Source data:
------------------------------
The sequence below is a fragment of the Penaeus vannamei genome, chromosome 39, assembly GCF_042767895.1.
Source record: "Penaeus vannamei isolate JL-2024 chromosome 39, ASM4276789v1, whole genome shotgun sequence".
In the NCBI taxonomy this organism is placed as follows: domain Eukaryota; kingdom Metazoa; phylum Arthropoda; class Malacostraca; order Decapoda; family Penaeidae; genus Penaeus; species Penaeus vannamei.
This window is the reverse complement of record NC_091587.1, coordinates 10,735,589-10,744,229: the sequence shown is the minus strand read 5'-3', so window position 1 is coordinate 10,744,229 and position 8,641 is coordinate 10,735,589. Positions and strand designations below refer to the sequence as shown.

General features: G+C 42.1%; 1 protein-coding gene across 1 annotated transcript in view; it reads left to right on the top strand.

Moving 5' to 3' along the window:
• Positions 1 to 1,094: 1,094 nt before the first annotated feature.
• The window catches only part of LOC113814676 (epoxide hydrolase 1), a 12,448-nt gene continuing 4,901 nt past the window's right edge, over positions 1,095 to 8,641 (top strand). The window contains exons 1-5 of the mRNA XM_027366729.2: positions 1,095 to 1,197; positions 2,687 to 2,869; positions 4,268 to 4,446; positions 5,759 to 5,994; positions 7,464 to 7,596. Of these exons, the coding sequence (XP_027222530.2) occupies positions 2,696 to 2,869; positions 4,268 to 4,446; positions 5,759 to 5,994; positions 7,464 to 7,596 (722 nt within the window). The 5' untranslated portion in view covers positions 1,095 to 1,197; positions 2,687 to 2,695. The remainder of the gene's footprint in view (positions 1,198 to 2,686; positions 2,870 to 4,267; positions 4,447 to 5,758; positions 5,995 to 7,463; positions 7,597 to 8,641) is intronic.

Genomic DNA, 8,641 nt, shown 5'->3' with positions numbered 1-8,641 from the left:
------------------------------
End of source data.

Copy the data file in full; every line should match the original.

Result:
The sequence below is a fragment of the Penaeus vannamei genome, chromosome 39, assembly GCF_042767895.1.
Source record: "Penaeus vannamei isolate JL-2024 chromosome 39, ASM4276789v1, whole genome shotgun sequence".
In the NCBI taxonomy this organism is placed as follows: domain Eukaryota; kingdom Metazoa; phylum Arthropoda; class Malacostraca; order Decapoda; family Penaeidae; genus Penaeus; species Penaeus vannamei.
This window is the reverse complement of record NC_091587.1, coordinates 10,735,589-10,744,229: the sequence shown is the minus strand read 5'-3', so window position 1 is coordinate 10,744,229 and position 8,641 is coordinate 10,735,589. Positions and strand designations below refer to the sequence as shown.

General features: G+C 42.1%; 1 protein-coding gene across 1 annotated transcript in view; it reads left to right on the top strand.

Moving 5' to 3' along the window:
• Positions 1 to 1,094: 1,094 nt before the first annotated feature.
• The window catches only part of LOC113814676 (epoxide hydrolase 1), a 12,448-nt gene continuing 4,901 nt past the window's right edge, over positions 1,095 to 8,641 (top strand). The window contains exons 1-5 of the mRNA XM_027366729.2: positions 1,095 to 1,197; positions 2,687 to 2,869; positions 4,268 to 4,446; positions 5,759 to 5,994; positions 7,464 to 7,596. Of these exons, the coding sequence (XP_027222530.2) occupies positions 2,696 to 2,869; positions 4,268 to 4,446; positions 5,759 to 5,994; positions 7,464 to 7,596 (722 nt within the window). The 5' untranslated portion in view covers positions 1,095 to 1,197; positions 2,687 to 2,695. The remainder of the gene's footprint in view (positions 1,198 to 2,686; positions 2,870 to 4,267; positions 4,447 to 5,758; positions 5,995 to 7,463; positions 7,597 to 8,641) is intronic.

Genomic DNA, 8,641 nt, shown 5'->3' with positions numbered 1-8,641 from the left: